Marlee Silva is a young Aboriginal woman from the Gamilaroi and Dunghutti nations. She is the founder of social media-based movement ‘Tiddas 4 Tiddas’, which uses strength-based storytelling to champion the voices of Indigenous Australian women and girls. Marlee is also an author, casual radio presenter on the Triple J network and the host/producer of her own podcast ‘Always was, always will be our stories.
Marlee Silva is a twenty-five year old Aboriginal woman from the Gamilaroi and Dunghutti tribes of NSW. Starting her career in the non-profit sector, Marlee’s path was shifted toward a more public profile when she was employed as the Co-CEO of Aboriginal education charity AIME Mentoring. A role which saw her shadow the work of AIME’s CEO for twelve months and in turn, act as the representative of the organisation’s story and direction, in the media and through key-note speaking. It also gave her the opportunity to study at the Summer Institute of General Management at Stanford University in the U.S., making her the first Aboriginal woman to do so.
Since then, Marlee has continued to emerge as a skilled public speaker and presenter. She is also the best-selling author of ‘My Tidda, My Sister: Stories of strength and resilience from Australia’s first women’ and the host of ‘Always was, always will be our stories’, a podcast dedicated to showcasing Indigenous role models, from all walks of life.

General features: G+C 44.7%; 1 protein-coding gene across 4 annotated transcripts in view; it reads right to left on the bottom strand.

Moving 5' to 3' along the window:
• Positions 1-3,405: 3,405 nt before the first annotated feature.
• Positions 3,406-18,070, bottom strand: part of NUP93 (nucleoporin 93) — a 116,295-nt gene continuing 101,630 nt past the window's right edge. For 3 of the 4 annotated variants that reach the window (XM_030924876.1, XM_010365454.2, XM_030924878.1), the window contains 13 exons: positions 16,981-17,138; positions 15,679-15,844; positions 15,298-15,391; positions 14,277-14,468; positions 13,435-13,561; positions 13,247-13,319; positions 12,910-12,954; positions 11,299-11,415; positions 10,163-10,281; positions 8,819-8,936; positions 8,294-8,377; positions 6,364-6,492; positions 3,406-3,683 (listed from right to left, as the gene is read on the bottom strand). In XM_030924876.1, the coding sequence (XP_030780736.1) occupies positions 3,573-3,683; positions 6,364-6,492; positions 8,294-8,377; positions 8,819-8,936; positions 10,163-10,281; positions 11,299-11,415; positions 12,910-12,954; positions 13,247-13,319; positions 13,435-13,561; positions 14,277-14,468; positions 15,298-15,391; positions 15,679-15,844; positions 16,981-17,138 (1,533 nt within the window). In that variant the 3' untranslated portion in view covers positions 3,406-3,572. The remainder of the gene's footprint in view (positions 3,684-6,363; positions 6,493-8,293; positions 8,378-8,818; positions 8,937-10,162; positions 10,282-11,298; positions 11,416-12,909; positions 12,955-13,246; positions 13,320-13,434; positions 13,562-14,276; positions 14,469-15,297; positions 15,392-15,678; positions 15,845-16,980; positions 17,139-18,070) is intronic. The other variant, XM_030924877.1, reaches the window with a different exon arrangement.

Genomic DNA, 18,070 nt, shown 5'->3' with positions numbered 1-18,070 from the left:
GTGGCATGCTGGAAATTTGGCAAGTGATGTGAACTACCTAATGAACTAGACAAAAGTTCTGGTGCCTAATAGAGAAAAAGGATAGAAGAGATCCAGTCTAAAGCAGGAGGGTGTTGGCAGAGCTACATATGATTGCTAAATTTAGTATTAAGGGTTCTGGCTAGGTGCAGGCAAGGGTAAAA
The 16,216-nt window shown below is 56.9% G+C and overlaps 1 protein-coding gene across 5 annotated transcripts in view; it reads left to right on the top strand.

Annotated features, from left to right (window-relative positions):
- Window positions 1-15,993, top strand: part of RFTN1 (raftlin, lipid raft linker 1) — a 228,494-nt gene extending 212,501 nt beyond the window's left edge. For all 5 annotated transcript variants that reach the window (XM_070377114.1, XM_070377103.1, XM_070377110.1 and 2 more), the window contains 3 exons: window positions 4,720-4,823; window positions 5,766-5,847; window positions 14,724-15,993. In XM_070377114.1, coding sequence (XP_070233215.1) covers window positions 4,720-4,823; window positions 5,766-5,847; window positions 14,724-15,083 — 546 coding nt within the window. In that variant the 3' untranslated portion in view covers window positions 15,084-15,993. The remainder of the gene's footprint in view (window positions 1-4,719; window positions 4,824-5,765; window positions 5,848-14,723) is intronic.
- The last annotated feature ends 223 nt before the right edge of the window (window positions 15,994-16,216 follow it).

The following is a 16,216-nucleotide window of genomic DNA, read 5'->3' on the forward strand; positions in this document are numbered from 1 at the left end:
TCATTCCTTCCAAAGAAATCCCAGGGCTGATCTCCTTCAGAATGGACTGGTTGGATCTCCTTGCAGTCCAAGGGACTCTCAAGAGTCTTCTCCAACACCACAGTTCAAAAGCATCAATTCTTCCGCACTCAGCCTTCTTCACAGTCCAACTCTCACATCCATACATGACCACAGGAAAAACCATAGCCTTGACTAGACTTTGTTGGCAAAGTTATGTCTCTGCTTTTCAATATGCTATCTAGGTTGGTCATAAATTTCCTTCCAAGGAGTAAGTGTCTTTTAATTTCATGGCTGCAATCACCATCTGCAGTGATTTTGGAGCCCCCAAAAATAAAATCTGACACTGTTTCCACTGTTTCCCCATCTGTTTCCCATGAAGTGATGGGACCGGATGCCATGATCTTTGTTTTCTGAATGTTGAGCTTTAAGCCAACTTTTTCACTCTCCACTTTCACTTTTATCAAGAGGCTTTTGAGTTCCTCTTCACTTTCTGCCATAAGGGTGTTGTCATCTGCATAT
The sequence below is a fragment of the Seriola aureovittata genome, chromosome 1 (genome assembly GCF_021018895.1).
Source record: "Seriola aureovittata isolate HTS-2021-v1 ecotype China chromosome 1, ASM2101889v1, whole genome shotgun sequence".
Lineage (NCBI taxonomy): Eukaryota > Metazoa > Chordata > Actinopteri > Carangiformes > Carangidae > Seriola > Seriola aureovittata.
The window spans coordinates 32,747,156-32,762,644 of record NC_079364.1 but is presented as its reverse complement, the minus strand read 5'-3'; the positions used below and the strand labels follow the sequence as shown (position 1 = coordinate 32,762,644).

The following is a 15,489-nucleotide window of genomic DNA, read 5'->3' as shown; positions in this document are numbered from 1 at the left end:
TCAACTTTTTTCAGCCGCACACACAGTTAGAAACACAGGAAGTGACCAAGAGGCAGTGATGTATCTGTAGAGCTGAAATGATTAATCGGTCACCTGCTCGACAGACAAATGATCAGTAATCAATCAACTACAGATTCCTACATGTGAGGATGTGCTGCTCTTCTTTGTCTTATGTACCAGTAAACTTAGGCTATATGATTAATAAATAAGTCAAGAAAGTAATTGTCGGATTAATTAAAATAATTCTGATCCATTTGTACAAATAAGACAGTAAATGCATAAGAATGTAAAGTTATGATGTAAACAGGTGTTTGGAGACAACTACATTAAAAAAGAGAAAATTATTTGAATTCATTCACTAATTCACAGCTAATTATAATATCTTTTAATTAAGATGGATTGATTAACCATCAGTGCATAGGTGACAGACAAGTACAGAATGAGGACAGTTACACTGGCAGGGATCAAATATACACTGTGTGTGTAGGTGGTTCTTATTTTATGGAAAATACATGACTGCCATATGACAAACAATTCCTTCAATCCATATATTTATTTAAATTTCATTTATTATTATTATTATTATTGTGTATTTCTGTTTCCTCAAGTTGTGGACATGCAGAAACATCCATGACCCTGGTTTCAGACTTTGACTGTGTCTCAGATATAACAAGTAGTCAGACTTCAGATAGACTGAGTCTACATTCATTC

Having gained radio experience as a casual host on national youth broadcaster triple j, Marlee has also continued to expand her media reach with successful appearances on NITV’s January 26th Sunrise Ceremony and ABC’s Q+A, both in early 2020.
Marlee is determined to utilise her storytelling skills to inspire people and create change, and uses her platform to advocate for the causes she is most passionate about, which has previously seen her named as a finalist in the Australian Human Rights Commission ‘Young People’s Human Rights Medal’ in 2019. Writing often about issues impacting the Indigenous community and the experiences of women and girls in particular, Marlee has also built a strong online presence with a community of 16.3 thousand followers on her personal Instagram account and 13.1 thousand on the account dedicated to her podcast.
Marlee also volunteers for various charities and sits on the board of ID. Know Yourself, an Aboriginal founded charity which provides support to Indigenous children living in out of home care, and Little Colossus, a social enterprise which raises much needed funds for youth mental health programs through the profits raised in the sale of its products.